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J Bacteriol. 1996 Mar;178(6):1614-22.

Analysis of CRP-CytR interactions at the Escherichia coli udp promoter.

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Department of Molecular Microbiology, Washington University Medical School, St. Louis, Missouri 63110, USA.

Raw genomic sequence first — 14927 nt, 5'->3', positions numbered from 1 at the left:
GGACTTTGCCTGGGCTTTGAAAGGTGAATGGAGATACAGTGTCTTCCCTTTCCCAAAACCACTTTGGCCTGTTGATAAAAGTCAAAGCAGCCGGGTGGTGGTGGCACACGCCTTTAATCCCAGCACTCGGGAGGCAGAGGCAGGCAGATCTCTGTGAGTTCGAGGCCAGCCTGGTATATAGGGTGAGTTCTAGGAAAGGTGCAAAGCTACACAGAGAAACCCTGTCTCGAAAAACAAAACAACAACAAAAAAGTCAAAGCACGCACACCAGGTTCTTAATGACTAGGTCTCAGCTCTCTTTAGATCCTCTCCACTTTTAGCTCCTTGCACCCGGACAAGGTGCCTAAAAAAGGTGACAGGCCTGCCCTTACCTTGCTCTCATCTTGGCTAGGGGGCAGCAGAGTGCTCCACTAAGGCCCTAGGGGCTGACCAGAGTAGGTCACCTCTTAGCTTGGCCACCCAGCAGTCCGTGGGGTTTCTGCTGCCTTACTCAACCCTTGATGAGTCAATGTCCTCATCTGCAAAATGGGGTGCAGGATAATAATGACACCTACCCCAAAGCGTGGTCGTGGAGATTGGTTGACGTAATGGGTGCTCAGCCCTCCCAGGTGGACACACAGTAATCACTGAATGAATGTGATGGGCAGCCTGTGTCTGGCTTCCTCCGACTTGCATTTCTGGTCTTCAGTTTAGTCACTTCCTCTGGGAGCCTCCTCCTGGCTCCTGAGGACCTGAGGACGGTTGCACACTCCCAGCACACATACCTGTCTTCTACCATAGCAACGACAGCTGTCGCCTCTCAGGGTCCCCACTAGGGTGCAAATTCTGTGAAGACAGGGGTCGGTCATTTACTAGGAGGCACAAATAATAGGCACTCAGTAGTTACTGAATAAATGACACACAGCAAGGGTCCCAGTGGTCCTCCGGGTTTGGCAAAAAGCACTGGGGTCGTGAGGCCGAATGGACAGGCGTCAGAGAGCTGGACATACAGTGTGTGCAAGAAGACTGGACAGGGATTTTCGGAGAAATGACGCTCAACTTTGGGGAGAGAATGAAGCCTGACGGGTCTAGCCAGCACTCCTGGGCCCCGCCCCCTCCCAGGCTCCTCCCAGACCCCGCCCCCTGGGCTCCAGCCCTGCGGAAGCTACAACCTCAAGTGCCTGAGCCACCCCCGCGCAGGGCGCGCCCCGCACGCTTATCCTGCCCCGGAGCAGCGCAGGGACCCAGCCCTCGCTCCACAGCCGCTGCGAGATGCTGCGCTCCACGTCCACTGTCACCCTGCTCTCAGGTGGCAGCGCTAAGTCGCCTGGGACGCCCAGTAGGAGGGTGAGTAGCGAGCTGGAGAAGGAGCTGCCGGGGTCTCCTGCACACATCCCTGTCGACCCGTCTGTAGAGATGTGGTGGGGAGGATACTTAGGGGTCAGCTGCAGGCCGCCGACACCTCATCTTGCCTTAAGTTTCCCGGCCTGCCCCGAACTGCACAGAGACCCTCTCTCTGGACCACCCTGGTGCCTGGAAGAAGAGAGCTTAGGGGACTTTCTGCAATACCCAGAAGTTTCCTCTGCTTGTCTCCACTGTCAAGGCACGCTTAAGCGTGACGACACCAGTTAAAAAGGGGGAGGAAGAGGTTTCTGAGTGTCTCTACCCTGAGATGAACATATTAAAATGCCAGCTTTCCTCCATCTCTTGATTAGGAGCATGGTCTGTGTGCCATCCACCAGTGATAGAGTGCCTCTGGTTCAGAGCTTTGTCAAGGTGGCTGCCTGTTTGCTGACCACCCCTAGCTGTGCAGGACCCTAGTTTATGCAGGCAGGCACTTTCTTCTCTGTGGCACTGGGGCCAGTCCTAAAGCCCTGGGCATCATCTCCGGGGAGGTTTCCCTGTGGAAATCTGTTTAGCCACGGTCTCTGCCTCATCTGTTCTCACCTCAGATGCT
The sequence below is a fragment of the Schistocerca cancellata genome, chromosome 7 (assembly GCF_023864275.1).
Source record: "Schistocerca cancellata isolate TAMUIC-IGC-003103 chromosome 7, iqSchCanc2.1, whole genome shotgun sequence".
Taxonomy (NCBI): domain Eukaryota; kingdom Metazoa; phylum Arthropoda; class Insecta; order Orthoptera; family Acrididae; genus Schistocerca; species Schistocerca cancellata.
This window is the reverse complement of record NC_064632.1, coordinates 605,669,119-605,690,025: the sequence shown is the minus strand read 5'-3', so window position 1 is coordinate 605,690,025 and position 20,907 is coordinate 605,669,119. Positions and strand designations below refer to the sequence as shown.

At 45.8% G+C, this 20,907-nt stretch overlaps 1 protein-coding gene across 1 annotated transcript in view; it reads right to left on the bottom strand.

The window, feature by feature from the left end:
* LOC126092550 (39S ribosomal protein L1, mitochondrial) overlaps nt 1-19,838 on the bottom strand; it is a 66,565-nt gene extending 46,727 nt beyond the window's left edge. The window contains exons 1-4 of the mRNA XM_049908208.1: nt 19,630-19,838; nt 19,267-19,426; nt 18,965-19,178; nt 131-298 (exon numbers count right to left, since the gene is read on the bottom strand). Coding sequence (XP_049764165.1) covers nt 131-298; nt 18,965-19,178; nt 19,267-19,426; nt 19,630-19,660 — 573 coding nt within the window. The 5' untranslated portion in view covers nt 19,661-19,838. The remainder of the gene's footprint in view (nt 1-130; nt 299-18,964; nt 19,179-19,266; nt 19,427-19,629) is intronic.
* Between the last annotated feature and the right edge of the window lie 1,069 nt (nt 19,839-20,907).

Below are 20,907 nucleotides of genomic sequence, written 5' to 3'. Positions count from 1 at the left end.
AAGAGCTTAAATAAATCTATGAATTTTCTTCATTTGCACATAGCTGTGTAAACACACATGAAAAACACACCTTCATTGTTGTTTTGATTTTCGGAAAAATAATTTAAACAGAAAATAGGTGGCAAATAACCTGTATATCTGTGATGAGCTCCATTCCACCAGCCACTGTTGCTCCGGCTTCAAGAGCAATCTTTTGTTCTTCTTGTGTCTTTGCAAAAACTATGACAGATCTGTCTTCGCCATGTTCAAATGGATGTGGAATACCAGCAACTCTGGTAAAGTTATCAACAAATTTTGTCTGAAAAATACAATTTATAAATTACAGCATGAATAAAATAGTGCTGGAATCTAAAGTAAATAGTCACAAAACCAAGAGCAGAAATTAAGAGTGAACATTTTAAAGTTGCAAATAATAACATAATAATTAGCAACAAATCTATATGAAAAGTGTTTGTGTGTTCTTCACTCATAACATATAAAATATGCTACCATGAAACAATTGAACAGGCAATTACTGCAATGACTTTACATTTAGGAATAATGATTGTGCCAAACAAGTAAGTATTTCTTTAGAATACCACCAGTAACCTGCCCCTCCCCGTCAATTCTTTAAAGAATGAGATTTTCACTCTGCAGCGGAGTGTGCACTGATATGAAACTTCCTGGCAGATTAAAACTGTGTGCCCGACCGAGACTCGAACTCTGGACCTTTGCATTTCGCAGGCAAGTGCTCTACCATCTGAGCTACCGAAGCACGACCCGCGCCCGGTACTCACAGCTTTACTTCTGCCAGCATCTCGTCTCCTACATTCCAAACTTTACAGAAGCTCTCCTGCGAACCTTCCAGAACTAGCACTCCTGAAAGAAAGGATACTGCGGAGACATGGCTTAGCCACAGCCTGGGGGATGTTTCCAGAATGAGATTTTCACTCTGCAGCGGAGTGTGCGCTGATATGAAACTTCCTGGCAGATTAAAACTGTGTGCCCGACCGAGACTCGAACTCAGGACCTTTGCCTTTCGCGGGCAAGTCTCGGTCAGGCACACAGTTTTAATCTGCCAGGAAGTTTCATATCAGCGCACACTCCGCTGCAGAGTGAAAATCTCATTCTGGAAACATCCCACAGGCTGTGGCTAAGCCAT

Multiprotein complexes regulate the transcription of certain bacterial genes in a sensitive, physiologically responsive manner. In particular, the transcription of genes needed for utilization of nucleosides in Escherichia coli is regulated by a repressor protein, CytR, in concert with the cyclic AMP (cAMP) activated form of cAMP receptor protein (CRP). We studied this regulation by selecting and characterizing spontaneous constitutive mutations in the promoter of the udp (uridine phosphorylase) gene, one of the genes most strongly regulated by CytR. We found deletions, duplications, and point mutations that affect key regulatory sites in the udp promoter, insertion sequence element insertions that activated cryptic internal promoters or provided new promoters, and large duplications that may have increased expression by udp gene amplification. Unusual duplications and deletions that resulted in constitutive udp expression that depended on the presence of CytR were also found. Our results support the model in which repression normally involves the binding of CytR to cAMP-CRP to form a complex which binds to specific sites in the udp promoter, without direct interaction between CytR protein and a specific operator DNA sequence, and in which induction by specific inducer cytidine involves dissociation of CytR from cAMP-CRP and the RNA polymerase interaction with cAMP-CRP bound to a site upstream of then transcription start point. The stimulation of udp expression by CytR in certain mutants may reflect its stabilization of cAMP-CRP binding to target DNA and illustrates that only modest evolutionary changes could allow particular multiprotein complexes to serve as either repressors or transcriptional activators.

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